Researchers have found another vulnerability in software made by Schneider Electric that is similar to the one exploited by the notorious Stuxnet malw
Researchers have found another vulnerability in software made by Schneider Electric that is similar to the one exploited by the notorious Stuxnet malware.
Stuxnet, the malware used a decade ago by the United States and Israel to cause damage to Iran’s nuclear program, was designed to target Siemens’ SIMATIC S7-300 and S7-400 programmable logic controllers (PLCs). The malware loaded malicious code onto targeted PLCs by replacing a DLL file associated with the Siemens STEP7 controller programming software.
In March, Airbus Cybersecurity reported that it had identified a similar vulnerability in Schneider Electric’s EcoStruxure Control Expert engineering software, formerly known as Unity Pro. The flaw, tracked as CVE-2020-7475, can be exploited to upload malicious code to Modicon M340 and M580 PLCs by replacing one of the DLL files associated with the engineering software, which could lead to process disruptions and other damage.
Researchers at cybersecurity firm Trustwave reported on Thursday that they too have identified a similar vulnerability in Schneider software, specifically EcoStruxure Machine Expert (formerly known as SoMachine), which allows users to develop projects on Modicon M221 controllers.
The second flaw, tracked as CVE-2020-7489, has roughly the same description in Schneider’s advisory as CVE-2020-7475 and the same CVSS score of 8.2 — this means they are high-severity vulnerabilities.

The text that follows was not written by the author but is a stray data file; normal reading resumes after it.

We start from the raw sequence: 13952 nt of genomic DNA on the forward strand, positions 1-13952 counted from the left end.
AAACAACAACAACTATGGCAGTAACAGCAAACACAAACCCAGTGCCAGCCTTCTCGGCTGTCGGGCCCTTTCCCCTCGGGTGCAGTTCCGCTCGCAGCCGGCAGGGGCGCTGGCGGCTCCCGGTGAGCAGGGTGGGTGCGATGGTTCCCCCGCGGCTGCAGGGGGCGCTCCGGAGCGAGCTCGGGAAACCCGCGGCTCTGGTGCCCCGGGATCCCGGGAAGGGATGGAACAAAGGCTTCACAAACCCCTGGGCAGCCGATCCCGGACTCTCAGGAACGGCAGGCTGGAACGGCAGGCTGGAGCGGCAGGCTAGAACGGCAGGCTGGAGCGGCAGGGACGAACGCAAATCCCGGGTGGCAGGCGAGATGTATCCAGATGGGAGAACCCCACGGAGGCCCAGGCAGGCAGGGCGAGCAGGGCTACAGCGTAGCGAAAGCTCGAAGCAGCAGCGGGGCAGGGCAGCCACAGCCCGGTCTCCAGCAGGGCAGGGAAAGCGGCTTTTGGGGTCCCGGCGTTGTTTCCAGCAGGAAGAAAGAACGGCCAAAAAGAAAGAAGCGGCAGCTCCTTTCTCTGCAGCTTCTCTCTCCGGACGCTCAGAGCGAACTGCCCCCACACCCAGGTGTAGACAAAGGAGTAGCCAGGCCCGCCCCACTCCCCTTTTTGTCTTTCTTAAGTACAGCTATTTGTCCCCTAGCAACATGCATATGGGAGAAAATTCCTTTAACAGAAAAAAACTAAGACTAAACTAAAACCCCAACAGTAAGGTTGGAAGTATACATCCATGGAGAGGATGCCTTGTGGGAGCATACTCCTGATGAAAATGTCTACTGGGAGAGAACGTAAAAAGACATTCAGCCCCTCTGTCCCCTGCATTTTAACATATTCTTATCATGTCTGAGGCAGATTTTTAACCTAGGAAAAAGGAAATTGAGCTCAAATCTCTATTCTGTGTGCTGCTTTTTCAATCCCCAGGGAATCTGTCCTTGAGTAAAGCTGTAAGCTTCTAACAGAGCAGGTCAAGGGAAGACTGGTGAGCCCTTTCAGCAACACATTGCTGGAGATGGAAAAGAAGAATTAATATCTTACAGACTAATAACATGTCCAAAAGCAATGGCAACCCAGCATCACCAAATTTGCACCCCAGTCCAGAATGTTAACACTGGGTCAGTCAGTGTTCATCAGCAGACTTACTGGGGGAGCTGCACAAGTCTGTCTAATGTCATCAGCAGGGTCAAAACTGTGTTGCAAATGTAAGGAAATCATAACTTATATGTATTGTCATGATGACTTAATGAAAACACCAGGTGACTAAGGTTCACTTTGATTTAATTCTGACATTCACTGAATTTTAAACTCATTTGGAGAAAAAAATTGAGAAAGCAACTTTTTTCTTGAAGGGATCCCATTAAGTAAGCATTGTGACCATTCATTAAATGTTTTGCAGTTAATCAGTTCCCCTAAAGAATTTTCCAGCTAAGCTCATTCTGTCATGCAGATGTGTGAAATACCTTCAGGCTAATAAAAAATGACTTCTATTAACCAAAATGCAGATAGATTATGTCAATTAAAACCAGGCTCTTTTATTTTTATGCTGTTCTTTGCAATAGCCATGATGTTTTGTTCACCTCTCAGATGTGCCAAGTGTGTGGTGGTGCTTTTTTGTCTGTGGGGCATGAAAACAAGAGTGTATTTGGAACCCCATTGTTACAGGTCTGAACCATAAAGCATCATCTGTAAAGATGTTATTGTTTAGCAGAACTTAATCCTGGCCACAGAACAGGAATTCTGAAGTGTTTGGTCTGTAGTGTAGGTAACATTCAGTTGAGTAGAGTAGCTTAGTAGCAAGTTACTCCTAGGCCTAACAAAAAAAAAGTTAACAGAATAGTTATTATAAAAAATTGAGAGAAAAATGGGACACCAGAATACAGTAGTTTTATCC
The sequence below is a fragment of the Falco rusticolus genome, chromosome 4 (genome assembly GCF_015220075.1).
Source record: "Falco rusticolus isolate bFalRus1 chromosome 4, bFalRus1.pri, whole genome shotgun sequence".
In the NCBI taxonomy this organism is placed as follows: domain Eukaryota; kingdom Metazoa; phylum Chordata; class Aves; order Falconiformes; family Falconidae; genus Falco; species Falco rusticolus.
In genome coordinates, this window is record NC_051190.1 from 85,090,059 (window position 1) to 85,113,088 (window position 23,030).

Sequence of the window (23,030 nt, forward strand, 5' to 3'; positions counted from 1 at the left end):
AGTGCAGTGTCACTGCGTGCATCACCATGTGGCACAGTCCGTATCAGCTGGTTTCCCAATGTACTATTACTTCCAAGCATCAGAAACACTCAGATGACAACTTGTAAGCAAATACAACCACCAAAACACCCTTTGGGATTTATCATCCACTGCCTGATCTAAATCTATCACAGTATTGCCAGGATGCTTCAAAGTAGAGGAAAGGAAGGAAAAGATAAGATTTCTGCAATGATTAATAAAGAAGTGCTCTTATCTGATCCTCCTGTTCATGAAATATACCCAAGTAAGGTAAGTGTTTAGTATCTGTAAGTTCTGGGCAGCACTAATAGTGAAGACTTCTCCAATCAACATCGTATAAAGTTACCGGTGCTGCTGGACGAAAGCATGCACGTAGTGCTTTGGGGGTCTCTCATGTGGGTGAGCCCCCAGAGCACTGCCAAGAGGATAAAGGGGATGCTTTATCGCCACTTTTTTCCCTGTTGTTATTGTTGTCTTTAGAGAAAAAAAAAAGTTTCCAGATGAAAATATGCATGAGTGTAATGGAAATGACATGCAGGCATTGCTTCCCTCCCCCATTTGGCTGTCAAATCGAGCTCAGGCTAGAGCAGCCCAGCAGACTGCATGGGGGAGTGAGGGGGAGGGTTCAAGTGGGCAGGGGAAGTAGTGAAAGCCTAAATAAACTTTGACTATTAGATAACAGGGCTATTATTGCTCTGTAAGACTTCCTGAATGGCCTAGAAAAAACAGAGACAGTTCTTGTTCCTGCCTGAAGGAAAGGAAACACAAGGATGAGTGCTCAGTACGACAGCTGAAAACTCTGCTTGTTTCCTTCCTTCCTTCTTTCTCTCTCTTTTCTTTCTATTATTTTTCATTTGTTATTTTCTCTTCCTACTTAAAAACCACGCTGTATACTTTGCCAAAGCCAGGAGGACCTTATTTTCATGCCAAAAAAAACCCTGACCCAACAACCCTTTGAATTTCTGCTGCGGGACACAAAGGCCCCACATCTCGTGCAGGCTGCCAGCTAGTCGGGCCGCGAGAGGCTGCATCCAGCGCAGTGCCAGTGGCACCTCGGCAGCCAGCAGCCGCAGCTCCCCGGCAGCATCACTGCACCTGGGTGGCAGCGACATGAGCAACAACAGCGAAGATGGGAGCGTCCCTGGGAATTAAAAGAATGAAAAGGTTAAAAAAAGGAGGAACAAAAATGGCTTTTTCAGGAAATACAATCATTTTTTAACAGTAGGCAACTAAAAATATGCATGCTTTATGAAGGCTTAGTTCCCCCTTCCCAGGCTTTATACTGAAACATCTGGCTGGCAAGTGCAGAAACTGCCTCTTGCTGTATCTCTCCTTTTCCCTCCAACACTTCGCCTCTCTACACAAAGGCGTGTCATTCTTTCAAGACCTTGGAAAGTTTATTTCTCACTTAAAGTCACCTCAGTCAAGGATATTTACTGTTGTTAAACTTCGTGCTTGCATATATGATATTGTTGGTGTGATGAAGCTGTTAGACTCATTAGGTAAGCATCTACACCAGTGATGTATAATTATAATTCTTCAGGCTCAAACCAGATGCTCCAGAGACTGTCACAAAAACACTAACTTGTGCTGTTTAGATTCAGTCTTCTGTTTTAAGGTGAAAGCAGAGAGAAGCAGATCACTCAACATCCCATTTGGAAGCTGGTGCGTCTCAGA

Schneider has released patches for both vulnerabilities, but noted in the advisory for the first security hole that products from other vendors could also be vulnerable to these types of attacks.
Karl Sigler, senior security research manager at Trustwave’s SpiderLabs, told SecurityWeek that exploitation of CVE-2020-7489 requires access to the environment hosting the SoMachine software and the targeted PLC.
“For the SoMachine DLL injection vulnerability specifically (CVE-2020-7489) the attacker would need to perform the injection using the same user context as a local user authorized to run the software,” Sigler explained. “Administrative access would not be necessary unless SoMachine is installed and locked down for administrative accounts. While these systems might be air-gapped, we’ve seen in Stuxnet that this is not necessarily a barrier for exploitation.”
Trustwave researchers also made an interesting discovery related to an old vulnerability affecting Schneider Electric software.
In 2017, the vendor informed customers of CVE-2017-6034, a critical vulnerability that allowed hackers to send run, stop, upload and download commands to a PLC using a replay attack.
Trustwave researchers discovered last year that an attack could still be launched by leveraging an existing session between EcoStruxure Machine Expert and the PLC. As a result of Trustwave’s findings, Schneider updated its original advisory in August 2019.
“The original CVE-2017-6034 vulnerability allowed for packet capture and replay to the PLC. For instance a packet with the ‘Stop’ command sent to the PLC could be replayed by an attacker to stop the PLC at any time,” Sigler explained. “While this replay vulnerability was patched in 2017, Trustwave discovered that the attack could still be performed as long as the attacker was piggybacking on top of an existing session between the control software and the PLC. In other words, while the packet replay vulnerability was patched, a man-in-the-middle attack could still be performed accomplishing the same misuse of the PLC.”